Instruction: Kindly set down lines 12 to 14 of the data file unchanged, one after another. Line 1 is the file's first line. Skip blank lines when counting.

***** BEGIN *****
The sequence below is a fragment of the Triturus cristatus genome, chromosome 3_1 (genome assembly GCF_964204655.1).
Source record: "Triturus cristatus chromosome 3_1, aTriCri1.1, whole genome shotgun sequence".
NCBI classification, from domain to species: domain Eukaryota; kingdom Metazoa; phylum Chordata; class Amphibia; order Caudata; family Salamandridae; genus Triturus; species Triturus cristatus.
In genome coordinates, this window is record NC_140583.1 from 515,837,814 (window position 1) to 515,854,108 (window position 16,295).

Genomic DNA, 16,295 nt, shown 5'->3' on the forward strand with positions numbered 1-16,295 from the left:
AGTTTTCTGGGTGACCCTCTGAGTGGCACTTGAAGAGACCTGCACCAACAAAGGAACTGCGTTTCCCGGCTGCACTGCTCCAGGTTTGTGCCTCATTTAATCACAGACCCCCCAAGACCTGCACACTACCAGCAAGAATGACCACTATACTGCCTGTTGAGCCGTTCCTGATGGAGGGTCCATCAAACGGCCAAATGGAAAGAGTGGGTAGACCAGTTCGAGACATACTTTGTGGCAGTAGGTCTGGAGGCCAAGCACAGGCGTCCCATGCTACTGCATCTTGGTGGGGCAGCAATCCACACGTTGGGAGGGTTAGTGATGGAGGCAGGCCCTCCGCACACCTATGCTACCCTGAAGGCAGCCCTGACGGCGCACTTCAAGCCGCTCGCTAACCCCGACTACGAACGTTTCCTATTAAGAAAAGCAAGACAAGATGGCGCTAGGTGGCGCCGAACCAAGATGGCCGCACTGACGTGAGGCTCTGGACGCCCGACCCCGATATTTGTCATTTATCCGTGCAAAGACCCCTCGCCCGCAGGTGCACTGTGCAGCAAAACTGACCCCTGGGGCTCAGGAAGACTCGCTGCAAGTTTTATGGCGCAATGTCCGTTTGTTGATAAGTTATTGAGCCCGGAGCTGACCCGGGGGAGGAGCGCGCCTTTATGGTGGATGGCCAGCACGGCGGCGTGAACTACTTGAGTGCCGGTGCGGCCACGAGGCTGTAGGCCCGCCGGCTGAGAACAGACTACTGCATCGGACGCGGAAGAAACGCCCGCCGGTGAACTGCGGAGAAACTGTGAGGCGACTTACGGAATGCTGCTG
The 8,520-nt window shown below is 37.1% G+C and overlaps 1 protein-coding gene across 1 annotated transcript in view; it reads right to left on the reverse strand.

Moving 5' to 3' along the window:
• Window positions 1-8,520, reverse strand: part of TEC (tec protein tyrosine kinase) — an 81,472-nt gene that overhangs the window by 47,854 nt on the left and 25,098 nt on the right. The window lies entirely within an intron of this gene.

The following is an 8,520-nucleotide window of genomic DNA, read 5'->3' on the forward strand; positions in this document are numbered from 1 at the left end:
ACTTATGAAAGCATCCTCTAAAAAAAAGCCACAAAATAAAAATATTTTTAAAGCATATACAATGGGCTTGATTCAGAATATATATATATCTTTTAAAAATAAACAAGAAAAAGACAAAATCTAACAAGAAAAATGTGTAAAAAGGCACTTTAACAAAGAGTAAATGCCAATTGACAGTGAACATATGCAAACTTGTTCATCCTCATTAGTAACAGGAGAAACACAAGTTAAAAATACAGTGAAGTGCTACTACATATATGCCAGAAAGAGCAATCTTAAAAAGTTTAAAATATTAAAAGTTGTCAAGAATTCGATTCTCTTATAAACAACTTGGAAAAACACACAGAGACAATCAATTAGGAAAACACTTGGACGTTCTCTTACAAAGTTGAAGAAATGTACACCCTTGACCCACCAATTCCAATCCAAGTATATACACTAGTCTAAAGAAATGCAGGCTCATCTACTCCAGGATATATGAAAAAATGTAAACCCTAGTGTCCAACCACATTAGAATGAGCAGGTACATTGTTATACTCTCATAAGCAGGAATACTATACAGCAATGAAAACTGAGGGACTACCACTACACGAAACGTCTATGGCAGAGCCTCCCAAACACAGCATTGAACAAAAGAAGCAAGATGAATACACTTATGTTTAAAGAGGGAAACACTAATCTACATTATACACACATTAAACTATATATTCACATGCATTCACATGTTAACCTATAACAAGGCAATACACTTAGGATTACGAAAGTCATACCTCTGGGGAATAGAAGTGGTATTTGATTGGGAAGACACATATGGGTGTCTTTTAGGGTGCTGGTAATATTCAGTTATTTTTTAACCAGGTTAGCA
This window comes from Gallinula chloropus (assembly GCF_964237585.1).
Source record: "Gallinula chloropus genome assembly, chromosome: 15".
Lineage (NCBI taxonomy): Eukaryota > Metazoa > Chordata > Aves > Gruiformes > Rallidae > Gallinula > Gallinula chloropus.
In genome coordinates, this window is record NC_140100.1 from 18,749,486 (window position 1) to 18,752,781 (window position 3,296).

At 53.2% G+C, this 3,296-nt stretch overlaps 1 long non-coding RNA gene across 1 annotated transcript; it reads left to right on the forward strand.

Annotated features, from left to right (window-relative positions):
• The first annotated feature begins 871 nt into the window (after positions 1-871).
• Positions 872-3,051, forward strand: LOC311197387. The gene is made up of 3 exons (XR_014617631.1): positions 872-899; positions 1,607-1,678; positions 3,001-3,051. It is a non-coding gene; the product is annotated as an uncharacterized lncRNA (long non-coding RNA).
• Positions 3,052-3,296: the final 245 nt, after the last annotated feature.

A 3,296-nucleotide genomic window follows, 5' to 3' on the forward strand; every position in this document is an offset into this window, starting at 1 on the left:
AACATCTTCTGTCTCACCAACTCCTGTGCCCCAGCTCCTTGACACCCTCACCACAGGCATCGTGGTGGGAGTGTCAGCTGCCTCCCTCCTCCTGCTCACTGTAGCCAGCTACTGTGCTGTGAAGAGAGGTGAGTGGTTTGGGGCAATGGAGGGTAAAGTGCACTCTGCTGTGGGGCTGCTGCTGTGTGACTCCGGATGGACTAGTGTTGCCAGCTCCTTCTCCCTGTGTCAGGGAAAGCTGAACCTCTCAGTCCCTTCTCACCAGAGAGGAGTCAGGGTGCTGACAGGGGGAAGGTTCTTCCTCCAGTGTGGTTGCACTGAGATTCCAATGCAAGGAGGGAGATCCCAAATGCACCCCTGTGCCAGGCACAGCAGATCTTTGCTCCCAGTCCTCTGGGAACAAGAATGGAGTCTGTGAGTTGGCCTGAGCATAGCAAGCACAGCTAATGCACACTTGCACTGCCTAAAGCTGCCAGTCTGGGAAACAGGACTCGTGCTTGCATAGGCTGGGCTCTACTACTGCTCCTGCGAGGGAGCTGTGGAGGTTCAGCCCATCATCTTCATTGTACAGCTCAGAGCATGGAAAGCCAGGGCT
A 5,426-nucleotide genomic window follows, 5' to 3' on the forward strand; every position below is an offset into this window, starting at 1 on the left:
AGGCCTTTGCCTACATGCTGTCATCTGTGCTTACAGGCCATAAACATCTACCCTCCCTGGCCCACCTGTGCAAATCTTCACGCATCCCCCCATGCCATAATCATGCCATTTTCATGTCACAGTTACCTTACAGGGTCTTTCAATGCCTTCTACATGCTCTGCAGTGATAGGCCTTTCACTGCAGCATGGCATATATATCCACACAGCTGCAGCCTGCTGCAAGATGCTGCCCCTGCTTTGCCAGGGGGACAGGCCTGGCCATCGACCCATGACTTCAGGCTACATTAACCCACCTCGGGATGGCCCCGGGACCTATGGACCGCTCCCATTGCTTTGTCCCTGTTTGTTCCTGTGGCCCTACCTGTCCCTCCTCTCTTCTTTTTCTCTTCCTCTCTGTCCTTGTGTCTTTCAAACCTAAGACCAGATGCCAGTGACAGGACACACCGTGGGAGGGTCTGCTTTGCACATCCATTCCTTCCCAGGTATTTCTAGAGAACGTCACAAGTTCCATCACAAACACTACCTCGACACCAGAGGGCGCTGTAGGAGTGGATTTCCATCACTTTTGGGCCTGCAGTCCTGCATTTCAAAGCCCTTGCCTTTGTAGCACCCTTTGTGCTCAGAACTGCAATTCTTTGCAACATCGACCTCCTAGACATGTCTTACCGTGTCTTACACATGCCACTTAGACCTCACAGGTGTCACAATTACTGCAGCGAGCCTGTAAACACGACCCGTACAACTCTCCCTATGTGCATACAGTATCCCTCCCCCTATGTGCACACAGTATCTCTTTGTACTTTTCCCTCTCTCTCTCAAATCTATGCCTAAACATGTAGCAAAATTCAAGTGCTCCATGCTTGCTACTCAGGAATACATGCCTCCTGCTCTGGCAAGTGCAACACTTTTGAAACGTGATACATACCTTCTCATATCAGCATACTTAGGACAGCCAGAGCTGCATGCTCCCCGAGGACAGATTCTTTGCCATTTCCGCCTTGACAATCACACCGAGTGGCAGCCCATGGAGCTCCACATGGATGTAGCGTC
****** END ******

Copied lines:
This window comes from Gallinula chloropus (assembly GCF_964237585.1).
Source record: "Gallinula chloropus genome assembly, chromosome: 15".
Lineage (NCBI taxonomy): Eukaryota > Metazoa > Chordata > Aves > Gruiformes > Rallidae > Gallinula > Gallinula chloropus.